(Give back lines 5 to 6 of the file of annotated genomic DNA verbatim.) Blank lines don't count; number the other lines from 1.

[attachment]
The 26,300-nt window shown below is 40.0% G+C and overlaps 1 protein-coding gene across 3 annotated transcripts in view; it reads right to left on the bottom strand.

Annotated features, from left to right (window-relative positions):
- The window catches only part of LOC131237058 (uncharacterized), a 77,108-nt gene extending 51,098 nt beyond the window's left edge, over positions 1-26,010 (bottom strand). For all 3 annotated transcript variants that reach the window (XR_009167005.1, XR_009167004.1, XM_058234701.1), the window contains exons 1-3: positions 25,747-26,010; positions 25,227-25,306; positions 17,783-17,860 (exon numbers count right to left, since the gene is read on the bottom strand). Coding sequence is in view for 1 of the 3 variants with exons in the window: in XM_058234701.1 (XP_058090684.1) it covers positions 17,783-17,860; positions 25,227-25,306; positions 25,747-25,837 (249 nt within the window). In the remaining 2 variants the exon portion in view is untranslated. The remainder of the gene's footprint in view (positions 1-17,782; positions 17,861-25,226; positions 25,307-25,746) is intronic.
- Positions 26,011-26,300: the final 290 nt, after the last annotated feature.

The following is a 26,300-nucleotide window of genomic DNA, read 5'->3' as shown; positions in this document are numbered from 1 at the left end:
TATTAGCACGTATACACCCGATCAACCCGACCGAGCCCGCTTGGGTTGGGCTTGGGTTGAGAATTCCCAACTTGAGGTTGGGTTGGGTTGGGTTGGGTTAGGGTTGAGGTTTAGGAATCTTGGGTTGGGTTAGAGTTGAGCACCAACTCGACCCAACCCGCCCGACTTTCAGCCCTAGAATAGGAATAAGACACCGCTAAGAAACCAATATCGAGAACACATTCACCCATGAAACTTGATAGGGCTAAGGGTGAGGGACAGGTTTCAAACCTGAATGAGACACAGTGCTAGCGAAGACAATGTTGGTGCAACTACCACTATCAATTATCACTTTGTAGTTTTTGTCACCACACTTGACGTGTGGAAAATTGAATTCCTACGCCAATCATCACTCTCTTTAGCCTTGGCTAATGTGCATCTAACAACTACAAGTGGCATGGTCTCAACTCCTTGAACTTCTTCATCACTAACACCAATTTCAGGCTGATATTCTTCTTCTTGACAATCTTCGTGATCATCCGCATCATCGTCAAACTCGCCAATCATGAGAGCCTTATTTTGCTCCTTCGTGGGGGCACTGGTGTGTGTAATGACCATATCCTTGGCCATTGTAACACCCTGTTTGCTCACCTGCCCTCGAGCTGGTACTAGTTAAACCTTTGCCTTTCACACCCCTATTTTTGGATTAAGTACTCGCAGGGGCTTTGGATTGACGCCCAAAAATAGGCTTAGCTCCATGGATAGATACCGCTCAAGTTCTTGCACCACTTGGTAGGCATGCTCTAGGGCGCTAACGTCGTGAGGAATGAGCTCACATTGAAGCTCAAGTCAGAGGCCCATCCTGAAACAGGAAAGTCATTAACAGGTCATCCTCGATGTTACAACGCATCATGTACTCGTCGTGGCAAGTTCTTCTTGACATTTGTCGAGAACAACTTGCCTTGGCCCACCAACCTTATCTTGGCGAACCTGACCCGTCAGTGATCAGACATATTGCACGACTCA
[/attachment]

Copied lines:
The following is a 26,300-nucleotide window of genomic DNA, read 5'->3' as shown; positions in this document are numbered from 1 at the left end:
TATTAGCACGTATACACCCGATCAACCCGACCGAGCCCGCTTGGGTTGGGCTTGGGTTGAGAATTCCCAACTTGAGGTTGGGTTGGGTTGGGTTGGGTTAGGGTTGAGGTTTAGGAATCTTGGGTTGGGTTAGAGTTGAGCACCAACTCGACCCAACCCGCCCGACTTTCAGCCCTAGAATAGGAATAAGACACCGCTAAGAAACCAATATCGAGAACACATTCACCCATGAAACTTGATAGGGCTAAGGGTGAGGGACAGGTTTCAAACCTGAATGAGACACAGTGCTAGCGAAGACAATGTTGGTGCAACTACCACTATCAATTATCACTTTGTAGTTTTTGTCACCACACTTGACGTGTGGAAAATTGAATTCCTACGCCAATCATCACTCTCTTTAGCCTTGGCTAATGTGCATCTAACAACTACAAGTGGCATGGTCTCAACTCCTTGAACTTCTTCATCACTAACACCAATTTCAGGCTGATATTCTTCTTCTTGACAATCTTCGTGATCATCCGCATCATCGTCAAACTCGCCAATCATGAGAGCCTTATTTTGCTCCTTCGTGGGGGCACTGGTGTGTGTAATGACCATATCCTTGGCCATTGTAACACCCTGTTTGCTCACCTGCCCTCGAGCTGGTACTAGTTAAACCTTTGCCTTTCACACCCCTATTTTTGGATTAAGTACTCGCAGGGGCTTTGGATTGACGCCCAAAAATAGGCTTAGCTCCATGGATAGATACCGCTCAAGTTCTTGCACCACTTGGTAGGCATGCTCTAGGGCGCTAACGTCGTGAGGAATGAGCTCACATTGAAGCTCAAGTCAGAGGCCCATCCTGAAACAGGAAAGTCATTAACAGGTCATCCTCGATGTTACAACGCATCATGTACTCGTCGTGGCAAGTTCTTCTTGACATTTGTCGAGAACAACTTGCCTTGGCCCACCAACCTTATCTTGGCGAACCTGACCCGTCAGTGATCAGACATATTGCACGACTCA